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Literature and Literary Research

Researching literary works and/or biographical information on a particular author

What's a good topic?

Choosing a topic can be one of the hardest parts of writing a paper. There are so many possible things to write about, and even if you have a general idea, it can be hard to know whether your topic is a good one. 

Writing a literature paper is different from writing many other kinds of papers. In literary analysis, it's not the ideas of other people that matter as much as your own interpretation of the texts you're reading. The bulk of your paper will be made up of your analysis of the text: the use of language, imagery, rhythm and repetition, word choice, the structure of the plot, or the representations of characters, emotions, events, or places. Your job is to analyze these elements of the text and through your analysis to assert an idea, or a claim, about the text, the author, or the context in which the text was written.

So what makes a good topic? A good topic is a theme that you think is represented in the text you're reading. But how do you get from a good topic to a good research question? 

What's a good research question?

Once you recognize a theme in a text or texts, your next step is to determine what you think the texts are saying about that theme. Read the text again, paying particular attention to your theme. What does your interpretation lead you think about the theme or idea? This is your claim, and your paper is structured around using analysis of the text or texts to support your claim. 

For example, you may be interested in looking at community or society in Thoreau's "Walden." You may have read the text and noticed a contradiction between Thoreau's claims of self-reliance and his interaction with society. You would then re-read the text, asking yourself as you read "What is the representation of society and Thoreau's relationship to it in 'Walden'?" After reading the text closely and paying special attention to these aspects of "Walden," you may be ready to make the claim that while Thoreau believed he was self-reliant, in truth he was still part of a network of people, and still part of his society and community. Or you may discover that your initial thought was wrong, and that Thoreau really did separate himself from his community in the way he wrote about. 

Types of Sources

There are a lot of different kinds of sources that you can use in your analysis. This guide will show you how to find and use these by type. 

Primary Sources are the main pieces of evidence you will use to make your claim. The texts you are reading are a primary source; they are the most important primary source you're working with. Other examples are newspaper and magazine articles, diaries and letters, photographs, maps, and reviews written or created at the same time as your text. These sources can help you put your subject into context. 

Reference Sources give you a broad overview of a person, place, event, or idea. They provide commonly known facts. Reference sources are not cited in your paper, but can be very useful for grounding you in your subject and ensuring that you have solid background information. Literary biographies are a form of reference material, and give you lots of information about authors, with an emphasis on how their lives are related to their writing.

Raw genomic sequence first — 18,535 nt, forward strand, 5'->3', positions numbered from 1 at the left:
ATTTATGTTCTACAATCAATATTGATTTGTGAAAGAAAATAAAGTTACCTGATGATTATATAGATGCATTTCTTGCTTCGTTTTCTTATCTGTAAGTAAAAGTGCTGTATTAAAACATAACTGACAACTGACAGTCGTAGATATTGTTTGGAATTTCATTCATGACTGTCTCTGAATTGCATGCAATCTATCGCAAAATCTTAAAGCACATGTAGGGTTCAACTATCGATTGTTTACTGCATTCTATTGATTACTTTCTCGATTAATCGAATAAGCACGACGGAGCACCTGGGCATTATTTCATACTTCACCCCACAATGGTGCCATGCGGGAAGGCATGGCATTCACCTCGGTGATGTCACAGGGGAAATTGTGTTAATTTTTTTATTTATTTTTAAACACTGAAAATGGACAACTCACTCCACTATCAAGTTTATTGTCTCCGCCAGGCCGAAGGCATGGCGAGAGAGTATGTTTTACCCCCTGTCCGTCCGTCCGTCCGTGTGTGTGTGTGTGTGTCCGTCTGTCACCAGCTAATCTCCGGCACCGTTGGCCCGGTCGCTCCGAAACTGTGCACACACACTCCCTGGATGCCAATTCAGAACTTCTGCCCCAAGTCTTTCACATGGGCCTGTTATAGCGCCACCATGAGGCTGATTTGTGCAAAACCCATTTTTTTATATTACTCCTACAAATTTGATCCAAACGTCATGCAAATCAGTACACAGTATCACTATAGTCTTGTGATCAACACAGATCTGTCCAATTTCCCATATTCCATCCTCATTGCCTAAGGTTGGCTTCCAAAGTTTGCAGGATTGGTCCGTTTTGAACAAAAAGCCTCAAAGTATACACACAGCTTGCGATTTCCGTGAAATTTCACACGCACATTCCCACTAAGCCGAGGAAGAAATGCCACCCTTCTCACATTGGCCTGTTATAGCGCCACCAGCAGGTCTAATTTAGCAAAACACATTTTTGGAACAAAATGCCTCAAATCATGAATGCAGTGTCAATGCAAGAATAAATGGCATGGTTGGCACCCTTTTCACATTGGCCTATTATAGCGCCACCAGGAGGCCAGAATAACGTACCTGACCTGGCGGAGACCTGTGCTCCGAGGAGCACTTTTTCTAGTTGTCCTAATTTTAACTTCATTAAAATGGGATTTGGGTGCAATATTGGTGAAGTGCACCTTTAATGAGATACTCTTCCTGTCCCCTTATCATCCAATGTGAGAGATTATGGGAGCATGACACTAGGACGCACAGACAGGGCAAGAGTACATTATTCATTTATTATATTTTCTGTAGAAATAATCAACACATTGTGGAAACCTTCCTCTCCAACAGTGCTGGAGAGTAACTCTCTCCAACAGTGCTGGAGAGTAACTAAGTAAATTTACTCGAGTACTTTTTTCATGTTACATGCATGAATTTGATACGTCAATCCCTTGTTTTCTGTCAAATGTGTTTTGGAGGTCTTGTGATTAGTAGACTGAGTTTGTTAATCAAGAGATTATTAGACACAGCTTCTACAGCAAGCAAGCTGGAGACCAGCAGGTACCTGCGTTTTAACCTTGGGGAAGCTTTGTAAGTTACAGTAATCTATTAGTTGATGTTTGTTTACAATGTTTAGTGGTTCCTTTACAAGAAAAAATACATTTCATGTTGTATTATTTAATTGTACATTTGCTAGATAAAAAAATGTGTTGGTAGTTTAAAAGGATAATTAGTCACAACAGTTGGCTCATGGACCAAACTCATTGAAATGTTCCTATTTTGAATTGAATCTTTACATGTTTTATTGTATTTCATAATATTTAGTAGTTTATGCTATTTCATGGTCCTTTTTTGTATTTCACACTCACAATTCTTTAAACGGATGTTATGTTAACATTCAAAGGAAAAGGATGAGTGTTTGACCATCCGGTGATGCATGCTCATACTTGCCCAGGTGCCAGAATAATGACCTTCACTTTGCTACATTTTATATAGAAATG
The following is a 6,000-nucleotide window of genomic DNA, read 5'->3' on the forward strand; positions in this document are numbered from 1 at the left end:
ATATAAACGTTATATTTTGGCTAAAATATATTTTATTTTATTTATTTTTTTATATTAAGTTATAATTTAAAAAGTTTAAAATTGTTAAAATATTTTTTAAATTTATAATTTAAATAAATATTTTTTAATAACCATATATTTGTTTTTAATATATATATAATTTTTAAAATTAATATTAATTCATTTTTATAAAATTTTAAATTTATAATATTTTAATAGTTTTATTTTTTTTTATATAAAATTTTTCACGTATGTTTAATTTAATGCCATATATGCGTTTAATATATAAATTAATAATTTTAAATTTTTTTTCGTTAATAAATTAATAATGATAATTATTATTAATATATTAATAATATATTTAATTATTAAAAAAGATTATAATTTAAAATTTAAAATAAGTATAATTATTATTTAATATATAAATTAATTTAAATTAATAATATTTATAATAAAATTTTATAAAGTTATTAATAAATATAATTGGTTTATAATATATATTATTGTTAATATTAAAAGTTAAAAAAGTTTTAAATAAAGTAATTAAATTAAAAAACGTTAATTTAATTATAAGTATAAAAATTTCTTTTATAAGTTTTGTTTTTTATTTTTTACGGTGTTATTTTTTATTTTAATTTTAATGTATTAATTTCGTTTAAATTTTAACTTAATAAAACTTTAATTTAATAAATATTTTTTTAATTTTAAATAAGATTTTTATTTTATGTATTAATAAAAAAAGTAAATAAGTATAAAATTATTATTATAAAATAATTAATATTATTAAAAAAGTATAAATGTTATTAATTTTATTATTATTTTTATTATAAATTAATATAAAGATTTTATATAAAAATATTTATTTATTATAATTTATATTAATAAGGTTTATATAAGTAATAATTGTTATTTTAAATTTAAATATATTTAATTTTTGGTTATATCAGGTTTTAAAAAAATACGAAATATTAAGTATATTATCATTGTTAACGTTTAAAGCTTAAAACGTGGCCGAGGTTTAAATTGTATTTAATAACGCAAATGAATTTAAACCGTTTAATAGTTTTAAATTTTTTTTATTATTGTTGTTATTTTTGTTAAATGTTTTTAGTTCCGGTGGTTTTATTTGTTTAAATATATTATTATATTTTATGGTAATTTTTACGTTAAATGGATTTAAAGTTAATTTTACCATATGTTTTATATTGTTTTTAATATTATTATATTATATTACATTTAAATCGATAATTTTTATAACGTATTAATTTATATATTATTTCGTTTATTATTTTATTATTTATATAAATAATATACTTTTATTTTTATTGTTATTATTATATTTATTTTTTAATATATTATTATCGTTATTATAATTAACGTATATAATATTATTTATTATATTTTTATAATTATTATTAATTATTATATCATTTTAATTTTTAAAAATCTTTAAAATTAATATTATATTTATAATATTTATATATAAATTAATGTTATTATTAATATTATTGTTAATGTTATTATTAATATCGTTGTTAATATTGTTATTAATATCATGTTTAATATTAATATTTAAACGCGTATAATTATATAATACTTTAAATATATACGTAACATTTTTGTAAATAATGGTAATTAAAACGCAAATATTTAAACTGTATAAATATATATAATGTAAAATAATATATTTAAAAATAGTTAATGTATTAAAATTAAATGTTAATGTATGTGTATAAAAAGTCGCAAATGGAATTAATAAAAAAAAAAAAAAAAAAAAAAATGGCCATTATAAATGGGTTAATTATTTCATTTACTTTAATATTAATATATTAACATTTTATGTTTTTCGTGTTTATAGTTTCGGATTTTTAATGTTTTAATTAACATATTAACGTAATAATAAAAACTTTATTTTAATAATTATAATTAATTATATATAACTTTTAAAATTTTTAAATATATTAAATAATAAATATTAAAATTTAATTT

Secondary Sources are also sometimes referred to as criticism. These are books and articles that scholars have written about a particular work of literature, movement, or author. Criticism can help you get a sense of the themes that other scholars read in a particular text. They may help inform your own understanding of a text, either because they reinforce your interpretation, or differ from it. Criticism is usually published in books or as articles in scholarly journals. 

So how do I use sources?

Primary sources are the evidence that we use to support our claims. They aren't the articles that other scholars and researchers have written, but original source material that we can use to better understand our topic. Primary sources in literary research include the text or texts that you're analyzing, but might also include additional material like letters written by the author, photographs, reviews written when the text was published, newspapers articles. Many different kinds of things can be used as primary sources, depending on your subject. 

For example, if you're studying Thoreau's relationships with others, you may want to find out more about Thoreau's role in his community by reading primary source material (letters that he wrote to friends and colleagues, newspaper articles about him or about his community) or by reading more about the context of his life in Massachusetts (the political and artistic movements of which he was part, the actual location of his cabin in relation to the town of Concord). These additional sources are used to support your interpretation of the text you're analyzing. 

You may want to use secondary sources to discuss other scholars' ideas and interpretations of the topic and text you're writing about, especially if you don't agree with their interpretations. Pay especially close attention to aspects of your topic that scholars don't agree about, and to different interpretations or ideas about a text. If there are major debates about the authors or texts you're studying, you'll want to reference them in the paper to help inform your reader and provide context to your own interpretation.